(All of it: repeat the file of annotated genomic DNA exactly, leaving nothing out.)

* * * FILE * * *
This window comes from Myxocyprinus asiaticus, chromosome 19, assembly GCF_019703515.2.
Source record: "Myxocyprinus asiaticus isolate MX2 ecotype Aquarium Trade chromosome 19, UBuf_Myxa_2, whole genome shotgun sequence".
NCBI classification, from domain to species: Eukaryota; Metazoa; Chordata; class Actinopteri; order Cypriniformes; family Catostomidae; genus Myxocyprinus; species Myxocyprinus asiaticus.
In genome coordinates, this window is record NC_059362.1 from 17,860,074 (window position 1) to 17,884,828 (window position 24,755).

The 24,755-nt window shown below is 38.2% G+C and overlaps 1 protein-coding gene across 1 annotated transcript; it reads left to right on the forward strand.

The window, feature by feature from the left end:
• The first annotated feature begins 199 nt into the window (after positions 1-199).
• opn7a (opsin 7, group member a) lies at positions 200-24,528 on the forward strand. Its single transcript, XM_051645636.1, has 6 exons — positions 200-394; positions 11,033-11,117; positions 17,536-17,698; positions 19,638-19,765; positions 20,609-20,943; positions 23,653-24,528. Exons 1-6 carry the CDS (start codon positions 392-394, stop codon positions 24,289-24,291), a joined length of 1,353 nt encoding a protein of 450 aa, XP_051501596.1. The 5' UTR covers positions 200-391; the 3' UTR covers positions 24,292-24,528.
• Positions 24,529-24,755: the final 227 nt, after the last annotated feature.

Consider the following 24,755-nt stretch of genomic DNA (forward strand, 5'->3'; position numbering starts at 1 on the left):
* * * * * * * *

This window comes from Myxocyprinus asiaticus, chromosome 19, assembly GCF_019703515.2.
Source record: "Myxocyprinus asiaticus isolate MX2 ecotype Aquarium Trade chromosome 19, UBuf_Myxa_2, whole genome shotgun sequence".
NCBI classification, from domain to species: Eukaryota; Metazoa; Chordata; class Actinopteri; order Cypriniformes; family Catostomidae; genus Myxocyprinus; species Myxocyprinus asiaticus.
In genome coordinates, this window is record NC_059362.1 from 17,860,074 (window position 1) to 17,884,828 (window position 24,755).

The 24,755-nt window shown below is 38.2% G+C and overlaps 1 protein-coding gene across 1 annotated transcript; it reads left to right on the forward strand.

The window, feature by feature from the left end:
• The first annotated feature begins 199 nt into the window (after positions 1-199).
• opn7a (opsin 7, group member a) lies at positions 200-24,528 on the forward strand. Its single transcript, XM_051645636.1, has 6 exons — positions 200-394; positions 11,033-11,117; positions 17,536-17,698; positions 19,638-19,765; positions 20,609-20,943; positions 23,653-24,528. Exons 1-6 carry the CDS (start codon positions 392-394, stop codon positions 24,289-24,291), a joined length of 1,353 nt encoding a protein of 450 aa, XP_051501596.1. The 5' UTR covers positions 200-391; the 3' UTR covers positions 24,292-24,528.
• Positions 24,529-24,755: the final 227 nt, after the last annotated feature.

Consider the following 24,755-nt stretch of genomic DNA (forward strand, 5'->3'; position numbering starts at 1 on the left):